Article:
Insufficient Evidence to Establish an Attempt or Conspiracy

A key aspect of Section 2339B is that it proscribes not only providing material support to a foreign terrorist organization, but also attempting or conspiring to do so. Attempt and conspiracy each have multiple elements that prosecutors must prove; and, if they cannot prove all of these elements, then simply establishing some efforts to provide material support is not enough.

Other Statutory and Constitutional Defenses

Along with these defenses based on the elements of a material support charge under Section 2339A or Section 2339B, there are several other possible statutory and constitutional defenses to these charges as well. If you or your organization is facing prosecution, a material support lawyer at Oberheiden P.C. can evaluate all potential defenses, formulate a comprehensive and cohesive defense strategy, and work to secure a favorable outcome that avoids trial if possible.

FAQs: Defending Against Charges of Providing Material Support

What is Considered Providing “Material Support” Under Section 2339A or Section 2339B?

An individual or organization can be charged with providing “material support” if accused of supplying “any property . . . or service” to a terrorist or foreign terrorist organization, with the exception of medications or religious materials. This definition is broad by design, and it means that even humanitarian organizations and other entities with no intention of facilitating terrorism can potentially face criminal prosecution.

What is a Designated Foreign Terrorist Organization?

Designated foreign terrorist organizations are those designated by the U.S. Secretary of State under the Immigration and Nationality Act. The State Department maintains a list of designated foreign terrorist organizations on its website.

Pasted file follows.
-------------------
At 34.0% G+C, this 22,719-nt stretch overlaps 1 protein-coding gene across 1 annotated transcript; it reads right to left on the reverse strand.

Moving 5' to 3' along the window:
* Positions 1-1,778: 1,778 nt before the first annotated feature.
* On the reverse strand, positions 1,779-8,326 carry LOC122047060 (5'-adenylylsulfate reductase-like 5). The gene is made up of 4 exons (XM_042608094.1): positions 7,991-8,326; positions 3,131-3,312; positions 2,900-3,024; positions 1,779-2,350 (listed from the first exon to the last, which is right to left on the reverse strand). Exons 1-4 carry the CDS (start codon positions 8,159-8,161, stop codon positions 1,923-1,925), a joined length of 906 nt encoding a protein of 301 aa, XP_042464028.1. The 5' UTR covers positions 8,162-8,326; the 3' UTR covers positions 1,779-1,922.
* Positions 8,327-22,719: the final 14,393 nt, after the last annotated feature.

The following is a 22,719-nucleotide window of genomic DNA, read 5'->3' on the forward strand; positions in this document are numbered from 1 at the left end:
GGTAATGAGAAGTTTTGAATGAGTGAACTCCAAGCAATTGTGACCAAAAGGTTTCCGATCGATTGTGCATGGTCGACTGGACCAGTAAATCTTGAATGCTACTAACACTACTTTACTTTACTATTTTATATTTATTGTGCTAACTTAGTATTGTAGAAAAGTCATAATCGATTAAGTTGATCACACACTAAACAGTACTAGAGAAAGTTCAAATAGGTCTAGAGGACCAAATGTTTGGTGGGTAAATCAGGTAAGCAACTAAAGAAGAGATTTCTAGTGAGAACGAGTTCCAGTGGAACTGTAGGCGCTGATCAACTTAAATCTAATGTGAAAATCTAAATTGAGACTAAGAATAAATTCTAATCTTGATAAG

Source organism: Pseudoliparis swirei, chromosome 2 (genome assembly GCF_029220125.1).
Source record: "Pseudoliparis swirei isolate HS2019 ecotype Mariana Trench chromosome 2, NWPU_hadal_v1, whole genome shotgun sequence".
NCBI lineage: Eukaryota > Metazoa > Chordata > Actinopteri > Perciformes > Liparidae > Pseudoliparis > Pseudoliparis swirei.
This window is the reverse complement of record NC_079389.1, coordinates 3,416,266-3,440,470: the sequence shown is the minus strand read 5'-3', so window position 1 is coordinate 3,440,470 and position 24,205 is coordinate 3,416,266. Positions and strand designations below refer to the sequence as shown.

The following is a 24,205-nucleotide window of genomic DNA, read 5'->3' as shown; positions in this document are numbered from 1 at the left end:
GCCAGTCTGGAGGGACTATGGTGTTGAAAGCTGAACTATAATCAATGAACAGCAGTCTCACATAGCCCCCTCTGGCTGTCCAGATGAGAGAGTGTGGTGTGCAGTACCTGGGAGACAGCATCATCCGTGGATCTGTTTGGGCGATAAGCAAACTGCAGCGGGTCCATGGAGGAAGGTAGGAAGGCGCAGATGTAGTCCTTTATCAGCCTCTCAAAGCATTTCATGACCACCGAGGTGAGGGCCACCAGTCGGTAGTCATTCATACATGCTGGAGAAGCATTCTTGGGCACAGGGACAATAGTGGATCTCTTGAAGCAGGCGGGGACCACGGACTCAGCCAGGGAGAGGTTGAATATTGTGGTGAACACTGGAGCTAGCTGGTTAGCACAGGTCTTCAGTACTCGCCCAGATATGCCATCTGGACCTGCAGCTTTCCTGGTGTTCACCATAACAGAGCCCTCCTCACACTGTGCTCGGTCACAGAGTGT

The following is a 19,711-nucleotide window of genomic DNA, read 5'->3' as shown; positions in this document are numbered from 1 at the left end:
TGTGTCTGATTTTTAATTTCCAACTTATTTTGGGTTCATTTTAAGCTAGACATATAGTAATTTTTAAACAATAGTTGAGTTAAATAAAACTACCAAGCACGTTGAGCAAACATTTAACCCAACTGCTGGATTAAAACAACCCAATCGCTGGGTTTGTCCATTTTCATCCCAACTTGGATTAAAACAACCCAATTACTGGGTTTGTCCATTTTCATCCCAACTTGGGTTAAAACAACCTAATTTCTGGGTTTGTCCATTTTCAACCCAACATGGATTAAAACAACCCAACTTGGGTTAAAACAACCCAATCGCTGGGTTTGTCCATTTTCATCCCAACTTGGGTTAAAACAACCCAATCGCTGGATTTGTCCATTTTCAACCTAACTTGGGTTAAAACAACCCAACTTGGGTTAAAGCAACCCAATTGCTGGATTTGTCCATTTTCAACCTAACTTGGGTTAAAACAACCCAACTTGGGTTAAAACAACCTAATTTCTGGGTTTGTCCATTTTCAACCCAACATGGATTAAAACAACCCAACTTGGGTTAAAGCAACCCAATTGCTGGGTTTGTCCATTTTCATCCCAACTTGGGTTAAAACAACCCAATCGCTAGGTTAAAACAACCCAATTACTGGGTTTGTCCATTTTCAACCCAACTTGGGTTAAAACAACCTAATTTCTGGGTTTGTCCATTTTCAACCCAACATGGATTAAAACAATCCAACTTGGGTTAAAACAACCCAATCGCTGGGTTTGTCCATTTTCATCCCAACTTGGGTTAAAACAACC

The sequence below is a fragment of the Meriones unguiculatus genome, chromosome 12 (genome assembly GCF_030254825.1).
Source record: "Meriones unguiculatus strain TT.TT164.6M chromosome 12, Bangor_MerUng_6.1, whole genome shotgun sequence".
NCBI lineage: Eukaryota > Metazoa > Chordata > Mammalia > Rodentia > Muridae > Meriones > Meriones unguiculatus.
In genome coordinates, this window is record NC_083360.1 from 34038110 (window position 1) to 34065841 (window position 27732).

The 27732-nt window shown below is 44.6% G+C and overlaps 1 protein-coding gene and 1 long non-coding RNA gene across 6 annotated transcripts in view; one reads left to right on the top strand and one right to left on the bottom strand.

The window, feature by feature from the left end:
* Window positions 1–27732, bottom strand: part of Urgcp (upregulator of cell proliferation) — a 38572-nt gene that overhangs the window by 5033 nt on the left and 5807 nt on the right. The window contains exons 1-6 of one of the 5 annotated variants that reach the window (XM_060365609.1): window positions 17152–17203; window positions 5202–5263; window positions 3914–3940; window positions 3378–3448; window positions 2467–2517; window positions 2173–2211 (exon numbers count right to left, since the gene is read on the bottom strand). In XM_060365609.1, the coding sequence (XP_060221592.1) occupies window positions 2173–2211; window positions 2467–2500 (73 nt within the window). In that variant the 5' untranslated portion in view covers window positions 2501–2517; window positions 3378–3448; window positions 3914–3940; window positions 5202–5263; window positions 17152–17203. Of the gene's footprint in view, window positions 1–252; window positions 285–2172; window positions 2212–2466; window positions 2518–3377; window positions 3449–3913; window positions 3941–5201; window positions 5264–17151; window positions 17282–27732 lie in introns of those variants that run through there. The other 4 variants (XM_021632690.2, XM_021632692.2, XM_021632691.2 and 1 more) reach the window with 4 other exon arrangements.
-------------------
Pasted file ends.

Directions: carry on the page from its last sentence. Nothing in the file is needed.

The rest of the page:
Why Am I (or Why is My Organization) Under Investigation for Providing Material Support to a Terrorist Organization?

There are several reasons why you or your organization might be under investigation for providing material support to a terrorist organization. Once our material support lawyers have the opportunity to examine your (or your organization’s) case, we can determine what triggered the government’s investigation and then use this information to aid in building a strategic defense.

What Should I Do if I (or My Organization) is Under Investigation for Providing Material Support?

If the DOJ is investigating you or your organization for providing material support to a terrorist or foreign terrorist organization, you need to prioritize presenting an effective defense. Material support charges carry substantial penalties, so it is imperative that you do everything you possibly can to protect yourself or your organization to the fullest extent possible.

Do I Need a Material Support Lawyer to Defend Against Allegations of Providing Resources to a Terrorist Organization?

Yes, due to the complexity of these cases and the substantial risks involved, it is imperative that you have an experienced material support lawyer on your side. At Oberheiden P.C., our federal defense team includes former U.S. Attorneys and DOJ prosecutors, and we rely on our extensive experience to develop and execute effective defense strategies for our clients.

Speak with a Senior Material Support Lawyer at Oberheiden P.C. in Strict Confidence

If you need to speak with a material support lawyer, we encourage you to contact us promptly. Call 888-680-1745 or contact us online to speak with a senior lawyer at Oberheiden P.C. in strict confidence as soon as possible.